Microphone maker Rode’s parent company, Freedman Electronics, turns 50 this year, and at the Rodeshow 2017 (see what they did there?) party they’re throwing to celebrate they have announced a pair of new microphones I’m sure are going to find a home in a lot of kit bags.
The original Rode VideoMic Pro is one of those products that quickly became ubiquitous, allowing DSLR users to record much better sound than what’s possible using internal camera mics. Priced keenly and offering a good performance to cost ratio, the VideoMic Pro has been a staple mic for small camera shooters.
Enter the Rode VideoMic Pro+
The Video Mic Pro+ is a substantial update that brings a lot of upgraded features to the on-camera mic. Circuitry has been borrowed from the Stereo VideoMic X, and the back of the mic features a two stage high pass filter (at 75 and 150Hz), output level control and a high frequency shelf. The output cable is now detachable – the mic will ship with a locking 3.5mm to 3.5mm jack plug but the VideoMic Pro + will also connect to smartphones via Rode’s SC range of cables. One less adapter for mojo users to lose, which can only be good news.
The windshield has also been updated and now features microfibre flocking and better all-around protection from the wind without the need for a furry deadcat. One carry over from the previous model is the Rycote Lyre suspension, which in itself was a huge upgrade from the original’s ‘elastic bands under tension’ isolation mechanism.
New Power Generation
The mic can now be powered by AA batteries, which are more widely available and much cheaper than the 9V brick style batteries the previous model used. The mic also comes with Rode’s new LB1 lithium ion battery, which sits in the same compartment as the AAs but will provide a longer run time – the company claims up to 100 hours. This looks like a really good idea and means if you do run out of juice while shooting you’ll be able to pop some AA batteries in and carry on until you’re able to stop and recharge the mic’s own battery.
The LB1 recharges in situ via a micro USB connector on the side of the mic’s body. It’s also possible to bypass the battery power altogether and power directly from the USB port via outputs from your camera’s existing power supply.
Auto Power Sensing
Perhaps the biggest single improvement isn’t visible from the outside, however. If your camera provides plug-in power via the mic socket the VideoMic Pro+ can power on and off automatically. The microphone can sense when the camera is turned on and will turn on as well, and will turn itself off when you turn the camera off or disconnect the 3.5mm jack. If this feature works as advertised I’d say it’s worth the price of admission on its own. I’ve had to edit a lot of DSLR footage where the shooter has connected a microphone but forgotten to turn it on, resulting in stony silence. And yes, full disclosure, sometimes that shooter was me.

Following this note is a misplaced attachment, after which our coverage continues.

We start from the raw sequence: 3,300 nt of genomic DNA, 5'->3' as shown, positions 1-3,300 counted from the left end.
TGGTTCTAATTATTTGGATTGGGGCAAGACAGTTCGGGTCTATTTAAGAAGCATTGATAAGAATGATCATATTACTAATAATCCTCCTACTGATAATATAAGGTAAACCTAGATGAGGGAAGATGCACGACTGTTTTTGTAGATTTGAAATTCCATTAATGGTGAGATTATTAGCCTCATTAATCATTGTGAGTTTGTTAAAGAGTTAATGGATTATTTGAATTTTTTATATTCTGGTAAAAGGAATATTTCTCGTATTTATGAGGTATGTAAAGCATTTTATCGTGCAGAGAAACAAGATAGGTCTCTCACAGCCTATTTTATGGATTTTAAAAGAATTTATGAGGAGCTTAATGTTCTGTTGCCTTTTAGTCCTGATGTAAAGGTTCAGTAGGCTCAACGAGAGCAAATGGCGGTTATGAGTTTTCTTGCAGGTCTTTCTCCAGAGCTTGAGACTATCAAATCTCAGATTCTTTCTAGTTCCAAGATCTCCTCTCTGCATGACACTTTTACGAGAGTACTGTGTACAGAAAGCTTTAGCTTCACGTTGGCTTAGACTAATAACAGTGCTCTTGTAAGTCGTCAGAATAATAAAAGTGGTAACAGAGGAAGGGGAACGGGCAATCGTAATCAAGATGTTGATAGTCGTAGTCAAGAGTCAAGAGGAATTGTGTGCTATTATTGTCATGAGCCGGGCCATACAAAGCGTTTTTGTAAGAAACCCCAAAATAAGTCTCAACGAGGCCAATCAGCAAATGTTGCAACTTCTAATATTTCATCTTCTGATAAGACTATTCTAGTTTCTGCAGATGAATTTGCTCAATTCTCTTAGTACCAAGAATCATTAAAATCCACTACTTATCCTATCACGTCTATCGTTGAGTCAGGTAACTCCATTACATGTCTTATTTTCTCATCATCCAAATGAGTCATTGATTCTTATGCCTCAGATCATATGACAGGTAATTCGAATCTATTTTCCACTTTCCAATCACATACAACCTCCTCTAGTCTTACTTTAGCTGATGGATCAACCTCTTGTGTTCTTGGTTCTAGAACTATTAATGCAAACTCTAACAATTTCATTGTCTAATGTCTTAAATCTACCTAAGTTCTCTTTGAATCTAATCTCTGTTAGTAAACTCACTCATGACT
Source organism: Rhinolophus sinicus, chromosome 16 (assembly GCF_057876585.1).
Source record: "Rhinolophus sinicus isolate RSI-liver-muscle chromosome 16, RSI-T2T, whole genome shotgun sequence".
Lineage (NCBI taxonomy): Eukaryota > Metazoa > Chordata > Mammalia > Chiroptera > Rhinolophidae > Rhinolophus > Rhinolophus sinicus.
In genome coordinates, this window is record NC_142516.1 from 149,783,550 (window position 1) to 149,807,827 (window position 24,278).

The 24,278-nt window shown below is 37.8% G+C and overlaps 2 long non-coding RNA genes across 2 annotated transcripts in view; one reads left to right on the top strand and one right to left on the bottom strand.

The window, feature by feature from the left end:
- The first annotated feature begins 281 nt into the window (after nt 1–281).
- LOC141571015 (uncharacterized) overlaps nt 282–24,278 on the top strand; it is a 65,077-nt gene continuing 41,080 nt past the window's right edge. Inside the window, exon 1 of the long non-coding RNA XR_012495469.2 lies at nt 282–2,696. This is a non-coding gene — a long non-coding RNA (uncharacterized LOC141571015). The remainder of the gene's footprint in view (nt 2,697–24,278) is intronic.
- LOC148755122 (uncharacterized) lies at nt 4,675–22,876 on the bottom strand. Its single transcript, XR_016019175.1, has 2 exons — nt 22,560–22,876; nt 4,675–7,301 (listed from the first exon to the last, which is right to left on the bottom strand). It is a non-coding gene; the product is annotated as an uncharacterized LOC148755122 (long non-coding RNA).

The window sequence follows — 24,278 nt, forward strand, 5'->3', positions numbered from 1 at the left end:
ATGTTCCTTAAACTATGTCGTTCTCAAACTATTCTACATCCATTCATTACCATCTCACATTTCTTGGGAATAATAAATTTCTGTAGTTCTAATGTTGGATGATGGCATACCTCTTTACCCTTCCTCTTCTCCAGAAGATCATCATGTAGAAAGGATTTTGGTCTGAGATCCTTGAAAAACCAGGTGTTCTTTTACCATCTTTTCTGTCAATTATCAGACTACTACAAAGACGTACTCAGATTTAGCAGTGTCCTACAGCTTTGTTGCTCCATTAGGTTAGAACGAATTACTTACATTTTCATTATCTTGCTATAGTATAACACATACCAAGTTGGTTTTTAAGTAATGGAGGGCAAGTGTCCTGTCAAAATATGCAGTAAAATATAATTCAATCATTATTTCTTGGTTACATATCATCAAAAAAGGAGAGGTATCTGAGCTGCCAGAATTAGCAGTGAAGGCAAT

No word on pricing or availability yet, or whether it will replace the existing Video Mic Pro or be sold alongside it. I’m hoping that the new fancy electronics from the more premium priced Stereo VideoMic X won’t bump up the cost of the Video MicPro+ too much – but we’ll let you know more details when we have them and take one for a test drive as soon as we’re able.
Not Only but Also: 360° sound capture goes mainstream
Also announced at the company’s Rodeshow is the VideoMic Soundfield. Following the acquisition of ambisonic specialists Soundfield, this is Rode’s attempt to make 360° sound capture accessible to anyone who’s producing immersive content. Up to now it’s been a high-end specialist application, used to capture 5.1 audio from sports events, for example.
The VideoMic Soundfield is aimed firmly at the lone owner-operator, however. It uses four capsules on a familiar Lyre shockmount to record raw sound in ‘Soundfield A’ format. This can then be processed via software to ‘Soundfield B’ format, which is where the fun starts. Taking the raw recording it’s possible to tune the signal and simulate three different pickup patterns. So you can, for example, make the audio sound like the directional mono signal from a VideoMic Pro, much like a traditional shotgun mic. Or there are two different stereo options: narrow which is suitable for general ambience, or wide, which is particularly suited to 360° use.
The mic itself can also handle the A format to B format conversion, so you can control the sound you’re recording at the point of capture. There’s a standard 3.5mm jack and also a multipin connector for a four channel ambisonic signal that you can use to take a feed to a live mix.
One Mic to Rule Them All?
Rode describe the VideoMic Soundfield as their ‘most flexible video mic’ and it looks like a great option for anyone capturing 360° video – however I’d say it’s also worth a look if you’re looking for (or can only afford) a single mic that’s flexible enough to use as an on-camera directional mic and as to capture ambience. Again, we haven’t had a chance to play with one yet but if the modes are as distinct-sounding as the company suggests the VideoMic Soundfield could be a good investment.
We’ll update this article once we have more details on prices and availability on both new VideoMics.